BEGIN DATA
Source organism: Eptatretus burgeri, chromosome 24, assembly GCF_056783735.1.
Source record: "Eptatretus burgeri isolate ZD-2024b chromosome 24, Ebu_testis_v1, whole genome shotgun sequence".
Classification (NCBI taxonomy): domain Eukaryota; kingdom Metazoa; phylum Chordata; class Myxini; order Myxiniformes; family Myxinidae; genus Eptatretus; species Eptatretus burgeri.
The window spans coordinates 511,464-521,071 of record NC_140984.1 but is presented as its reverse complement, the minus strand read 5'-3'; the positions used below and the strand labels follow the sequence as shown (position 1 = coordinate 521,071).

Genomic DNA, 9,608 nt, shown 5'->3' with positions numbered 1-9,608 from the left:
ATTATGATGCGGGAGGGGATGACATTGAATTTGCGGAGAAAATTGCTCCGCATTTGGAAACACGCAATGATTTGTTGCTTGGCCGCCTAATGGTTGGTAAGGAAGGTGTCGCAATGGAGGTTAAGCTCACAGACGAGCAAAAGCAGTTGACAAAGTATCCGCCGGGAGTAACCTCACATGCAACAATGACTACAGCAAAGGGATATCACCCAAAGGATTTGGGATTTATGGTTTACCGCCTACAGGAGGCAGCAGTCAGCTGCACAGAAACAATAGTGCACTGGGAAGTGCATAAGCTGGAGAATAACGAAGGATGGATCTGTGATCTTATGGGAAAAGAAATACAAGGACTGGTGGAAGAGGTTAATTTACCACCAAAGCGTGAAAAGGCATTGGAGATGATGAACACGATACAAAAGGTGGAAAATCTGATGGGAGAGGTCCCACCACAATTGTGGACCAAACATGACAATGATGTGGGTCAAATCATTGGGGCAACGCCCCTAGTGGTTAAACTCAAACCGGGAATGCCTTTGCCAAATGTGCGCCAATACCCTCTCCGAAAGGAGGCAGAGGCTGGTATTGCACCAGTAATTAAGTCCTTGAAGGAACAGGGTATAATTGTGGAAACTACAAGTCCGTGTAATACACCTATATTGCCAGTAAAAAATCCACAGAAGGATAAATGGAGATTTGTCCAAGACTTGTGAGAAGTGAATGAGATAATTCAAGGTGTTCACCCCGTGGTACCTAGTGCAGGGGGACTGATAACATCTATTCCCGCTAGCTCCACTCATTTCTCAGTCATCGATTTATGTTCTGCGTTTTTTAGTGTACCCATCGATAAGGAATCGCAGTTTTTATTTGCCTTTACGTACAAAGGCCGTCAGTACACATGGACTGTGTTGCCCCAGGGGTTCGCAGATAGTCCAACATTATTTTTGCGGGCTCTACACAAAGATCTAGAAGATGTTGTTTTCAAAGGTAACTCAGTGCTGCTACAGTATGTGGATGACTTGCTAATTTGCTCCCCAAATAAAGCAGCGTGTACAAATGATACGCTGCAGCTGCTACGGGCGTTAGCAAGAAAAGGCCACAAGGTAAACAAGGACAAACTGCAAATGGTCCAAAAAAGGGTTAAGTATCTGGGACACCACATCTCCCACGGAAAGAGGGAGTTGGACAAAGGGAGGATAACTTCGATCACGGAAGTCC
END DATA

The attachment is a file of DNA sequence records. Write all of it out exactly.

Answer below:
Source organism: Eptatretus burgeri, chromosome 24, assembly GCF_056783735.1.
Source record: "Eptatretus burgeri isolate ZD-2024b chromosome 24, Ebu_testis_v1, whole genome shotgun sequence".
Classification (NCBI taxonomy): domain Eukaryota; kingdom Metazoa; phylum Chordata; class Myxini; order Myxiniformes; family Myxinidae; genus Eptatretus; species Eptatretus burgeri.
The window spans coordinates 511,464-521,071 of record NC_140984.1 but is presented as its reverse complement, the minus strand read 5'-3'; the positions used below and the strand labels follow the sequence as shown (position 1 = coordinate 521,071).

Genomic DNA, 9,608 nt, shown 5'->3' with positions numbered 1-9,608 from the left:
ATTATGATGCGGGAGGGGATGACATTGAATTTGCGGAGAAAATTGCTCCGCATTTGGAAACACGCAATGATTTGTTGCTTGGCCGCCTAATGGTTGGTAAGGAAGGTGTCGCAATGGAGGTTAAGCTCACAGACGAGCAAAAGCAGTTGACAAAGTATCCGCCGGGAGTAACCTCACATGCAACAATGACTACAGCAAAGGGATATCACCCAAAGGATTTGGGATTTATGGTTTACCGCCTACAGGAGGCAGCAGTCAGCTGCACAGAAACAATAGTGCACTGGGAAGTGCATAAGCTGGAGAATAACGAAGGATGGATCTGTGATCTTATGGGAAAAGAAATACAAGGACTGGTGGAAGAGGTTAATTTACCACCAAAGCGTGAAAAGGCATTGGAGATGATGAACACGATACAAAAGGTGGAAAATCTGATGGGAGAGGTCCCACCACAATTGTGGACCAAACATGACAATGATGTGGGTCAAATCATTGGGGCAACGCCCCTAGTGGTTAAACTCAAACCGGGAATGCCTTTGCCAAATGTGCGCCAATACCCTCTCCGAAAGGAGGCAGAGGCTGGTATTGCACCAGTAATTAAGTCCTTGAAGGAACAGGGTATAATTGTGGAAACTACAAGTCCGTGTAATACACCTATATTGCCAGTAAAAAATCCACAGAAGGATAAATGGAGATTTGTCCAAGACTTGTGAGAAGTGAATGAGATAATTCAAGGTGTTCACCCCGTGGTACCTAGTGCAGGGGGACTGATAACATCTATTCCCGCTAGCTCCACTCATTTCTCAGTCATCGATTTATGTTCTGCGTTTTTTAGTGTACCCATCGATAAGGAATCGCAGTTTTTATTTGCCTTTACGTACAAAGGCCGTCAGTACACATGGACTGTGTTGCCCCAGGGGTTCGCAGATAGTCCAACATTATTTTTGCGGGCTCTACACAAAGATCTAGAAGATGTTGTTTTCAAAGGTAACTCAGTGCTGCTACAGTATGTGGATGACTTGCTAATTTGCTCCCCAAATAAAGCAGCGTGTACAAATGATACGCTGCAGCTGCTACGGGCGTTAGCAAGAAAAGGCCACAAGGTAAACAAGGACAAACTGCAAATGGTCCAAAAAAGGGTTAAGTATCTGGGACACCACATCTCCCACGGAAAGAGGGAGTTGGACAAAGGGAGGATAACTTCGATCACGGAAGTCC